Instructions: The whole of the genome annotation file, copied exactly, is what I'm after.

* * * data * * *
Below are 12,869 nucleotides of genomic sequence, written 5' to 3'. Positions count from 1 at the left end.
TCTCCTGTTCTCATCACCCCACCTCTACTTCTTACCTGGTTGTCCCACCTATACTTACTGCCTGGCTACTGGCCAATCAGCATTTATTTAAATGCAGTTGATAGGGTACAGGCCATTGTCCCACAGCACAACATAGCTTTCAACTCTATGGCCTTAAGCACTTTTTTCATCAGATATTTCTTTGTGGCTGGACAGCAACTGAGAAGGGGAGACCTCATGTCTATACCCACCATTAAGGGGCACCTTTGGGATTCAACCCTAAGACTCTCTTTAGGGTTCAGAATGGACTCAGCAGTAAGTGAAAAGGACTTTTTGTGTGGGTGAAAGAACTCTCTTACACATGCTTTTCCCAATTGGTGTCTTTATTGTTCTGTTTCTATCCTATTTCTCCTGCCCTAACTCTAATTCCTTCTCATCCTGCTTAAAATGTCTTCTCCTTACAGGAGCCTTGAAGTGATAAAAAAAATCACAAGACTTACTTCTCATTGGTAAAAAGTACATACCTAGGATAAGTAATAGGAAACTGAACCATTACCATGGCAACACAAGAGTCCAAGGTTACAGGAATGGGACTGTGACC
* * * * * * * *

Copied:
Below are 12,869 nucleotides of genomic sequence, written 5' to 3'. Positions count from 1 at the left end.
TCTCCTGTTCTCATCACCCCACCTCTACTTCTTACCTGGTTGTCCCACCTATACTTACTGCCTGGCTACTGGCCAATCAGCATTTATTTAAATGCAGTTGATAGGGTACAGGCCATTGTCCCACAGCACAACATAGCTTTCAACTCTATGGCCTTAAGCACTTTTTTCATCAGATATTTCTTTGTGGCTGGACAGCAACTGAGAAGGGGAGACCTCATGTCTATACCCACCATTAAGGGGCACCTTTGGGATTCAACCCTAAGACTCTCTTTAGGGTTCAGAATGGACTCAGCAGTAAGTGAAAAGGACTTTTTGTGTGGGTGAAAGAACTCTCTTACACATGCTTTTCCCAATTGGTGTCTTTATTGTTCTGTTTCTATCCTATTTCTCCTGCCCTAACTCTAATTCCTTCTCATCCTGCTTAAAATGTCTTCTCCTTACAGGAGCCTTGAAGTGATAAAAAAAATCACAAGACTTACTTCTCATTGGTAAAAAGTACATACCTAGGATAAGTAATAGGAAACTGAACCATTACCATGGCAACACAAGAGTCCAAGGTTACAGGAATGGGACTGTGACC